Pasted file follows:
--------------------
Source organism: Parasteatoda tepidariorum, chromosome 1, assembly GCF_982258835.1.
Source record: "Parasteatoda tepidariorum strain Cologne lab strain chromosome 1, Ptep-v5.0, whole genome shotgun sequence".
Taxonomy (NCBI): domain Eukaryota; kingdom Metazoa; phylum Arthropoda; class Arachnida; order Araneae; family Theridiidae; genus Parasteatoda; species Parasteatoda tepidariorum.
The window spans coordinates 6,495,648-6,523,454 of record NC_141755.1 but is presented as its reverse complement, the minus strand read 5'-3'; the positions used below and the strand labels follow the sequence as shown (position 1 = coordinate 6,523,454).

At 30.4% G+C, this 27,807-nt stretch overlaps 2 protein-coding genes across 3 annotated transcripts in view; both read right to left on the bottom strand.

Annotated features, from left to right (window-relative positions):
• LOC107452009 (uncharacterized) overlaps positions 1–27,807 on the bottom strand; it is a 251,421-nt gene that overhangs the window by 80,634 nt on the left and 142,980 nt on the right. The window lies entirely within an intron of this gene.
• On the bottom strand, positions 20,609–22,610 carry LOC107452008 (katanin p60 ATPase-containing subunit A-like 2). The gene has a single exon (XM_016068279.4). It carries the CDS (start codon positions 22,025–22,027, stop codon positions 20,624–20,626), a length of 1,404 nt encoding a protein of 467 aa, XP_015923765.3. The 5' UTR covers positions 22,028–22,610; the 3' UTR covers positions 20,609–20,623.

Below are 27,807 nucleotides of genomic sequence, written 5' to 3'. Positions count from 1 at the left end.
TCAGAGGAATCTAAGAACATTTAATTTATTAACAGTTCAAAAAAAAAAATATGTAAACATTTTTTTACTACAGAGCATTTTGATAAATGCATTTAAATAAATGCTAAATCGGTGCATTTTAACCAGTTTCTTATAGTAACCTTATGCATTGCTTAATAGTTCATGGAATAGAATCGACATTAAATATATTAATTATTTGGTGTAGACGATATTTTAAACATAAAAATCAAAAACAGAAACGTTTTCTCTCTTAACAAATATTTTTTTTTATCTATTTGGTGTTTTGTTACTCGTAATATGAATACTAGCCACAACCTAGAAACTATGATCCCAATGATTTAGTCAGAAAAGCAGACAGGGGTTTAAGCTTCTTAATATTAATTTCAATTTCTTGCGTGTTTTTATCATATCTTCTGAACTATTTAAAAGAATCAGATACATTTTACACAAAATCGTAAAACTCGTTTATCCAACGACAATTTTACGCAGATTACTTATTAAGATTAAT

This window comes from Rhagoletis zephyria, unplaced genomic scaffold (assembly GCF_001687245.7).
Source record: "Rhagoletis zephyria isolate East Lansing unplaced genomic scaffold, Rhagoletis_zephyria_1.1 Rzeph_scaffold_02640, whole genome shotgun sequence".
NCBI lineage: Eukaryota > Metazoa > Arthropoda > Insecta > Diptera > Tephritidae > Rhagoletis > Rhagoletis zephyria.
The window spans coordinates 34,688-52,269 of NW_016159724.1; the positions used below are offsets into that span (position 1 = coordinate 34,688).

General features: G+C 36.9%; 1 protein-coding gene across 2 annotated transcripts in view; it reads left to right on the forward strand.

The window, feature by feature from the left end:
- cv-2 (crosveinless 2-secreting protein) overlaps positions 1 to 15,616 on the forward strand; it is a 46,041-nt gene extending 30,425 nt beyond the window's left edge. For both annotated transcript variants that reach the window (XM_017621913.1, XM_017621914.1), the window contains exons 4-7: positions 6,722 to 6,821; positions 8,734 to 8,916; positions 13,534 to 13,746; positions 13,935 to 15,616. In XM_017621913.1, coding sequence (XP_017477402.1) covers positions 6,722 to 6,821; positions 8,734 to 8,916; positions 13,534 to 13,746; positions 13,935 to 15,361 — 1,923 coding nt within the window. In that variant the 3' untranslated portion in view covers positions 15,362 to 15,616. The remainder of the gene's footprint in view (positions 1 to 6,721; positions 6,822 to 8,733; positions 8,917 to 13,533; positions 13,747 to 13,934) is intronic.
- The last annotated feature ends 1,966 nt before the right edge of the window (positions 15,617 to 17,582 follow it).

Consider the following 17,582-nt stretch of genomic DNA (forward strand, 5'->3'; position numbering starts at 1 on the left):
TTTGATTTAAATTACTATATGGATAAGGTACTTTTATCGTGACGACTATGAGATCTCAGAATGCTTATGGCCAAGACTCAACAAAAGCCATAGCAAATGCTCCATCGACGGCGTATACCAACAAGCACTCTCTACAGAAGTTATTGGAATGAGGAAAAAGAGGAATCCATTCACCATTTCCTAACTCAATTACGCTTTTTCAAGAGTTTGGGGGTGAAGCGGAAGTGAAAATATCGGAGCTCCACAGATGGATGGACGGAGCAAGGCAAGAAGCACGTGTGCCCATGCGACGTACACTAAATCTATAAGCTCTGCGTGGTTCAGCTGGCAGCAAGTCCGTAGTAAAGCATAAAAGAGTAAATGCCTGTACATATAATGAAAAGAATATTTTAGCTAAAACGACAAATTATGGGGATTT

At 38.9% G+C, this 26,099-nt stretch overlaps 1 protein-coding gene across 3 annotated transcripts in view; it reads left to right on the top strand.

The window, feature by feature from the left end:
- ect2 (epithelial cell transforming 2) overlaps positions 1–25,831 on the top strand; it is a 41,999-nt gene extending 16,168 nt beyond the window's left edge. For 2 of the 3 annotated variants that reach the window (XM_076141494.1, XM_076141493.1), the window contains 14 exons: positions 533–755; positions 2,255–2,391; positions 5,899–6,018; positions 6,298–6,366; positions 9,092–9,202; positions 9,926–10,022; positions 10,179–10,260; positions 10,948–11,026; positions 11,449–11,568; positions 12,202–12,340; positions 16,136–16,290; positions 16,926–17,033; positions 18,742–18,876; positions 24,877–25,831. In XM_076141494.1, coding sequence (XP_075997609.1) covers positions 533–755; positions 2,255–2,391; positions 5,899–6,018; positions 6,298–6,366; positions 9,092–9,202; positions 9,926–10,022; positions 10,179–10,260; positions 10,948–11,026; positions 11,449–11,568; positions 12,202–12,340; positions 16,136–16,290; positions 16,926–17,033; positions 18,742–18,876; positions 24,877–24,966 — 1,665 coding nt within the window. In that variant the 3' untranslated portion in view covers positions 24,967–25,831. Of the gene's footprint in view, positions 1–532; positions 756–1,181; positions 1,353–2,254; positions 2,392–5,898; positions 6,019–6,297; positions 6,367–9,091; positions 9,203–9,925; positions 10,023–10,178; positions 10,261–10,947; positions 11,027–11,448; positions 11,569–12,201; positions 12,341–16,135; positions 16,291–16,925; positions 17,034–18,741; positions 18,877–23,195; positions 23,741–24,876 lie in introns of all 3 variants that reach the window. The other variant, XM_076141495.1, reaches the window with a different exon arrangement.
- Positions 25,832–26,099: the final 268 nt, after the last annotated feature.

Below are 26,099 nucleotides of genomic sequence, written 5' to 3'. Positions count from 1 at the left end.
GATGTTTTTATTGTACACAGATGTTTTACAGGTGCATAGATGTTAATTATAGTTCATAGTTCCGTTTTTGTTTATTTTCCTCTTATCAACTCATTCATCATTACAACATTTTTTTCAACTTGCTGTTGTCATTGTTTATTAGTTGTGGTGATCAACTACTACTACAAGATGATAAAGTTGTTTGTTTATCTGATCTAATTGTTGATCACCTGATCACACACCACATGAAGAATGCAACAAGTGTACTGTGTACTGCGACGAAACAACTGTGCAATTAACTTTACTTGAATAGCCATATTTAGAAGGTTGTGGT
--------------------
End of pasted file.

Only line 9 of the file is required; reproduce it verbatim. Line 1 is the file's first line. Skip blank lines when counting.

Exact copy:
Below are 27,807 nucleotides of genomic sequence, written 5' to 3'. Positions count from 1 at the left end.